Tanya Lukin-Linklater originates from the Native Villages of Afognak and Port Lions in southern Alaska and is based in northern Ontario, Canada. Performance collaborations, videos, photographs and installations have been exhibited nationally and internationally.?She is compelled by the interstices of visual art and poetry, pedagogy (learning), Indigenous languages, portrayals of women and children in film, and the body. Her poetry and essays have been published in C Magazine, BlackFlash Magazine, Yellow Medicine Review, Taos International Journal of Poetry and Art, Drunken Boat, Ice Floe, and in publications by Access Gallery, Western Front, and McLaren Art Centre. Her work has been exhibited and performed at EFA Project Space + Performa, NYC, Museum of Contemporary Art Santiago, Chilé, SBC Gallery, Montreal, Western Front, Vancouver,?Images Festival + Museum of Contemporary Canadian Art, Toronto, Remai Modern, Saskatoon, Art Gallery of Alberta, Edmonton, and elsewhere. In 2016 she will present work at La Biennale de Montréal, Le Grand Balcon, curated by Philippe Pirotte. Tanya studied at University of Alberta (M.Ed.) and Stanford University (A.B. Honours) where she received the Mellon Mays Undergraduate Fellowship and the Louis Sudler Prize for Creative and Performing Arts. She is currently a graduate student in Cultural Studies at Queen’s University. She was awarded the Chalmers Professional Development Grant in 2010 and the K.M. Hunter Artist Award in Literature in 2013.
Erin Wunker: I’ve been following your work for more than a decade now, and what always strikes me—brings me to a standstill, really—are the ways in which your work is not just in conversation but is a conversation—with land, with histories, with “disciplines,” with language. You’re often described as a multidisciplinary artist, but I wonder, would you be willing to describe your practice to our readers in your own words?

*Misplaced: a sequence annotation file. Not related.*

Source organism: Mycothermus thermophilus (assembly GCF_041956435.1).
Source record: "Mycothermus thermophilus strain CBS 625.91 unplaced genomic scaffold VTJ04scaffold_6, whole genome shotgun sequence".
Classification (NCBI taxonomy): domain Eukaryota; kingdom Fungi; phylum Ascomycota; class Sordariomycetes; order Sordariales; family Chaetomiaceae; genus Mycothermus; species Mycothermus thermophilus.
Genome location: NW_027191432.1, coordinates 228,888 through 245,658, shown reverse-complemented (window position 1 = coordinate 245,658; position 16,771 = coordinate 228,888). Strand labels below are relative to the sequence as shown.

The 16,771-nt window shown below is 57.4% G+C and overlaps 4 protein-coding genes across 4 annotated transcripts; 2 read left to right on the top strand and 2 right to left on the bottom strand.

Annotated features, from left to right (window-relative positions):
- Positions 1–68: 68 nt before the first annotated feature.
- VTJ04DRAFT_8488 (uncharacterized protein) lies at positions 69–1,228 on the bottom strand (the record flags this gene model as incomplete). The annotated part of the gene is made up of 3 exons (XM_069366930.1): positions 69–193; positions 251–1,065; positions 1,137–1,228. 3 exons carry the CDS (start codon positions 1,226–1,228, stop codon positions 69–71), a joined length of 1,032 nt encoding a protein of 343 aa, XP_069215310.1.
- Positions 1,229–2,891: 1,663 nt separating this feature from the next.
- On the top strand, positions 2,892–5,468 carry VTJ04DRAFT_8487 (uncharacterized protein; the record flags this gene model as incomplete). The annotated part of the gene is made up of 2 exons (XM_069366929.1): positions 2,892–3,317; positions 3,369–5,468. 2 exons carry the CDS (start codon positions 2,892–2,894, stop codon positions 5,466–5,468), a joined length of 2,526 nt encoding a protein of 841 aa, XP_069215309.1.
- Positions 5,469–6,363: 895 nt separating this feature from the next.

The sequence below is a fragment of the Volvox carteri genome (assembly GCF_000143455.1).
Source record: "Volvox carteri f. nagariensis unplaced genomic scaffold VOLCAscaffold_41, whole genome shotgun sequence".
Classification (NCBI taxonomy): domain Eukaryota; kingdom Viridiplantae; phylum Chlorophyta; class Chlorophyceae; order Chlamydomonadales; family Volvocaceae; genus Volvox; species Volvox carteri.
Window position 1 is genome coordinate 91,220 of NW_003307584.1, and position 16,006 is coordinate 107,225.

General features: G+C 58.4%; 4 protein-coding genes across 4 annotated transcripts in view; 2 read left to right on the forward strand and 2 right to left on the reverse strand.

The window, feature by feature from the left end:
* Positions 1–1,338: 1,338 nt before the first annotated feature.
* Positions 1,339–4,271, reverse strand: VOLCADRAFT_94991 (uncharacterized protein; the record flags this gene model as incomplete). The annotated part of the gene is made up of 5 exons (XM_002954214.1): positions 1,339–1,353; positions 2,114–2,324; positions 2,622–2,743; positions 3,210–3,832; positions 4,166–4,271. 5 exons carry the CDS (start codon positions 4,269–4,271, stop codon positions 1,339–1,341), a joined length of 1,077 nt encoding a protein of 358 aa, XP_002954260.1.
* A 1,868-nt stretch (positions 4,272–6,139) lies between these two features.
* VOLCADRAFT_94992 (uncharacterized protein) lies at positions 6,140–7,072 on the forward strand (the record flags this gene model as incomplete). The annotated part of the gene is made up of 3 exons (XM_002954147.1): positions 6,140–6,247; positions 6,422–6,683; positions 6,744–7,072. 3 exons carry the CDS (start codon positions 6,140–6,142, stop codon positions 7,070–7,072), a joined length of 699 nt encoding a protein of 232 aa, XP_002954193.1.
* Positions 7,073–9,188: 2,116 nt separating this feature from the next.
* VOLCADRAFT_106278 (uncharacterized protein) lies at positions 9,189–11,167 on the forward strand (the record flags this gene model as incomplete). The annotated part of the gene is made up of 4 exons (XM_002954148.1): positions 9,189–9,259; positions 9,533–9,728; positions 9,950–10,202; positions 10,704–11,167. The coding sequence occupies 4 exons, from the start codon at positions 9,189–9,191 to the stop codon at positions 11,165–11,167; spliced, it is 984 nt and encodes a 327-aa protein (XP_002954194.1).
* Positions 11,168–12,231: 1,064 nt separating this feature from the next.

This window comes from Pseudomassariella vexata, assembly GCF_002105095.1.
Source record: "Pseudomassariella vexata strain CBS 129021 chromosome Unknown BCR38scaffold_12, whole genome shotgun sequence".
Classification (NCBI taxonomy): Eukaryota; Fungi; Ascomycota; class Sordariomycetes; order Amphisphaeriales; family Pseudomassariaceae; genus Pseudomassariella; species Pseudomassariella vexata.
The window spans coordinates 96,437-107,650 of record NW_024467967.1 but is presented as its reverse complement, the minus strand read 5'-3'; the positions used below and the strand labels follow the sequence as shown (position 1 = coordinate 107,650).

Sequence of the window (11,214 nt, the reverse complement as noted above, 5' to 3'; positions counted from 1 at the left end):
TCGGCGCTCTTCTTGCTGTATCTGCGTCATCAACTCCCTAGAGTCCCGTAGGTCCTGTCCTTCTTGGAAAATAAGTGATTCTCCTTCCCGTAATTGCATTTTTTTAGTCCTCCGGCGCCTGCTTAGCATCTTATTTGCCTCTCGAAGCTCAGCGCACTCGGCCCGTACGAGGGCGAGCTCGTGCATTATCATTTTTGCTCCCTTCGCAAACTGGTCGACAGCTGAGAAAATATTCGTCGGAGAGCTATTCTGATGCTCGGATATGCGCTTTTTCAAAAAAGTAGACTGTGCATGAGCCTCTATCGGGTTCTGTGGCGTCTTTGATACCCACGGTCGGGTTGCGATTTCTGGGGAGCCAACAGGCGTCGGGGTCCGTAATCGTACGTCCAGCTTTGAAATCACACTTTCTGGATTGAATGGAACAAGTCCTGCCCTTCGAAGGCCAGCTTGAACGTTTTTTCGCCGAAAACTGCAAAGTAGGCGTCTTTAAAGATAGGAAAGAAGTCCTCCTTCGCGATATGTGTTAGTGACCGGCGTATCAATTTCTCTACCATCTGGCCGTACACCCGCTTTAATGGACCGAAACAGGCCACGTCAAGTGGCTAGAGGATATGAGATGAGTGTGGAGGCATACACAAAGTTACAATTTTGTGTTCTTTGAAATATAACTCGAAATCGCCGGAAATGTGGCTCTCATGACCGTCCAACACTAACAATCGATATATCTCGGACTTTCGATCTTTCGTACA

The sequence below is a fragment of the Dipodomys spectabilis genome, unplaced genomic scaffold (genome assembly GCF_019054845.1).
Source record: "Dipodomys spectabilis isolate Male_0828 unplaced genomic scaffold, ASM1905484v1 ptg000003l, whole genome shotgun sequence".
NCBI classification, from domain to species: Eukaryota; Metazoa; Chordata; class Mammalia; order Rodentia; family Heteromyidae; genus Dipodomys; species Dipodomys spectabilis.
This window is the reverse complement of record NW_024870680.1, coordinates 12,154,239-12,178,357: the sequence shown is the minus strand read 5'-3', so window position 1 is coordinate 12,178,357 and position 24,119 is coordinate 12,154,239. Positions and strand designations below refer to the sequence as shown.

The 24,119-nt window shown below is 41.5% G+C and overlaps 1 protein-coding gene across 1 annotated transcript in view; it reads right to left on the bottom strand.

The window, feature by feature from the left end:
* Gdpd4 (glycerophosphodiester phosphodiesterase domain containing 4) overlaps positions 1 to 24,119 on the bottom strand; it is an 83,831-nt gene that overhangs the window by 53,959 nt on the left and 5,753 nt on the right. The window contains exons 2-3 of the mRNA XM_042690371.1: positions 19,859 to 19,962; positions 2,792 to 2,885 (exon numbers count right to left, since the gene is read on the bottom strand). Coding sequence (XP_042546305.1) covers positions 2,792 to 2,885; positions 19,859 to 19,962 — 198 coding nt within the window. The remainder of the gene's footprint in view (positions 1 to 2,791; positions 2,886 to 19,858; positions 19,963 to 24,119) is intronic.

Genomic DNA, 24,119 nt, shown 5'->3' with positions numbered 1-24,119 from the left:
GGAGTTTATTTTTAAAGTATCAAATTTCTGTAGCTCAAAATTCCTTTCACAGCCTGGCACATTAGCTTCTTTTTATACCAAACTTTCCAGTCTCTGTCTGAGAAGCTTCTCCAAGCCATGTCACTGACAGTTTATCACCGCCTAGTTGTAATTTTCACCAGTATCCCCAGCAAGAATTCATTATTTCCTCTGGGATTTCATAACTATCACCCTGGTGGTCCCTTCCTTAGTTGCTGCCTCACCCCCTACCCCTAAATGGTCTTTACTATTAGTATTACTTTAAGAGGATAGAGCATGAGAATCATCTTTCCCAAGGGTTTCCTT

Tanya Lukin-Linklater: I’m an artist who experiments with material. Materials can be texts, histories, institutions, bodies.
The erasure of Indigenous peoples in the United States weighs heavily on my mind. I recently visited the Detroit Institute of the Arts and I viewed a number of collections there – the Diego Rivera murals, the Native American Art, Contemporary Art and African-American Art collections. The Native American Art collection was solidly positioned in antiquity and framed (in a familiar way) through an anthropological lens, with the exception of one painting by Kay Walkingstick and two works by Norval Morrisseau. The DIA was also showing 30 Americans, an exhibit of 30 contemporary African-American artists including Glenn Ligon, Jean-Michel Basquiat, Carie Mae Weems and other phenomenal artists. The DIA, like many institutions, doesn’t seem to know how to consider Native American art in contemporary ways because I believe America doesn’t seem to know how to reckon with Indigenous peoples as alive and simultaneously a part of our collective historical consciousness. I suppose for the first time during my visit to the DIA, I began to consider the significance of making work for major museums, to position Indigenous experiences and histories within these larger conversations.